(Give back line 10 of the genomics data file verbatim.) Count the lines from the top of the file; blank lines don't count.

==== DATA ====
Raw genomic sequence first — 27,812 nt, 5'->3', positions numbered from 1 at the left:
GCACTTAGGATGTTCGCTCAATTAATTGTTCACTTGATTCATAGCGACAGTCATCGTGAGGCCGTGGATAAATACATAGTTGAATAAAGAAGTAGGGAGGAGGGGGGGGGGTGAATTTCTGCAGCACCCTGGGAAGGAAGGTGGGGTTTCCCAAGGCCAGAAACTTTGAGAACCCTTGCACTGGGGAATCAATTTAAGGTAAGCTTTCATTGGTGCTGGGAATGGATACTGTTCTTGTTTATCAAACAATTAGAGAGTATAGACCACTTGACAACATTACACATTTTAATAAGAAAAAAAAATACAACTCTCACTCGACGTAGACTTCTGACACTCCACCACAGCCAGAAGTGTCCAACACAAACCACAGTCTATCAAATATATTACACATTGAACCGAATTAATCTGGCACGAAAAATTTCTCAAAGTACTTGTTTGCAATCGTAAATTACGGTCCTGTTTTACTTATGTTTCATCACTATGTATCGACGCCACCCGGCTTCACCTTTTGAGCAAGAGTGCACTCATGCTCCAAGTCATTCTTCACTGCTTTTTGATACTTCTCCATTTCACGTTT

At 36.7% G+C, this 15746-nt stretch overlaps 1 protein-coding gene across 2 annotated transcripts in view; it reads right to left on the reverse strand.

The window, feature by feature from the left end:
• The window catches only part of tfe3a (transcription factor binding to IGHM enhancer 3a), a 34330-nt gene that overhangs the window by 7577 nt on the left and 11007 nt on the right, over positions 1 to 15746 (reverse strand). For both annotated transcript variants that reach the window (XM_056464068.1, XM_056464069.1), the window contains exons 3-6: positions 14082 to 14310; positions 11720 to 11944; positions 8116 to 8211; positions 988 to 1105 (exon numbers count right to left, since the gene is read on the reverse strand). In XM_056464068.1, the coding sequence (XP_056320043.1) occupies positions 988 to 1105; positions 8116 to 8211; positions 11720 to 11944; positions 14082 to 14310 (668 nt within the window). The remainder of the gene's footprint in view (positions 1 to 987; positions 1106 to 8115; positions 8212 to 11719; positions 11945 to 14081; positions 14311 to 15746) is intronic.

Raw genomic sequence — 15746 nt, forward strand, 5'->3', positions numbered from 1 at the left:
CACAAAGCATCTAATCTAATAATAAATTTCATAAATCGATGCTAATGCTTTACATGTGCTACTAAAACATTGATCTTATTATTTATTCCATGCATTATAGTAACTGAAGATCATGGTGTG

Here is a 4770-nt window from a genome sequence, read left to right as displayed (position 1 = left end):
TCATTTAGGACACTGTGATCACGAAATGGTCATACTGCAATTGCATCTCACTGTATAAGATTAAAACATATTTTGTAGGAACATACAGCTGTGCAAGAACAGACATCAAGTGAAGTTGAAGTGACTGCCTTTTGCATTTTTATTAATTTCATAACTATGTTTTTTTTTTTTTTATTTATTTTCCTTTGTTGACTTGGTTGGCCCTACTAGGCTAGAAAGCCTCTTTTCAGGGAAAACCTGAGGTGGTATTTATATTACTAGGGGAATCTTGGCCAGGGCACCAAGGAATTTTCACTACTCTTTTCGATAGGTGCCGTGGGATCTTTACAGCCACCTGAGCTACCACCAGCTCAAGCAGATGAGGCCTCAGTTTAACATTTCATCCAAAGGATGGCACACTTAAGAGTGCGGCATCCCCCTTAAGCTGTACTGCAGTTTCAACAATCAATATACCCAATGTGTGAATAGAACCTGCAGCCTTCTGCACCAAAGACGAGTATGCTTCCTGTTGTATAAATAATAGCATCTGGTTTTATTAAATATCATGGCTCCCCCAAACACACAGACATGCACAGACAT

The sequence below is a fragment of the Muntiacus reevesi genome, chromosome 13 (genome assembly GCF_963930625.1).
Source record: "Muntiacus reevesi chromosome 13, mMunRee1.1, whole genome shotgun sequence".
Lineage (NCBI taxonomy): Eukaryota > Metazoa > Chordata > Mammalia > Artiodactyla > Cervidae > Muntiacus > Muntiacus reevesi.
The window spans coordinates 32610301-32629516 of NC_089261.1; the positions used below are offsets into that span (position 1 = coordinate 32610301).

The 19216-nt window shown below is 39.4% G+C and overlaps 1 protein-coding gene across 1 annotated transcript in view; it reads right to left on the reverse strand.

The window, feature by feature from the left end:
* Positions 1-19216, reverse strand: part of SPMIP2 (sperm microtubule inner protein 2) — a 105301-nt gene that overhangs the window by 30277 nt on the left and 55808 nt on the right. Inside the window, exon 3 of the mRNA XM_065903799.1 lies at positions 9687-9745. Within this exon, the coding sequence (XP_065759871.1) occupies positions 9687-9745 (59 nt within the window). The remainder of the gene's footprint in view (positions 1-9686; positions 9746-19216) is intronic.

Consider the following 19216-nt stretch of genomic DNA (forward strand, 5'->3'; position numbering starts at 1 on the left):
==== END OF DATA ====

The sequence below is a fragment of the Muntiacus reevesi genome, chromosome 13 (genome assembly GCF_963930625.1).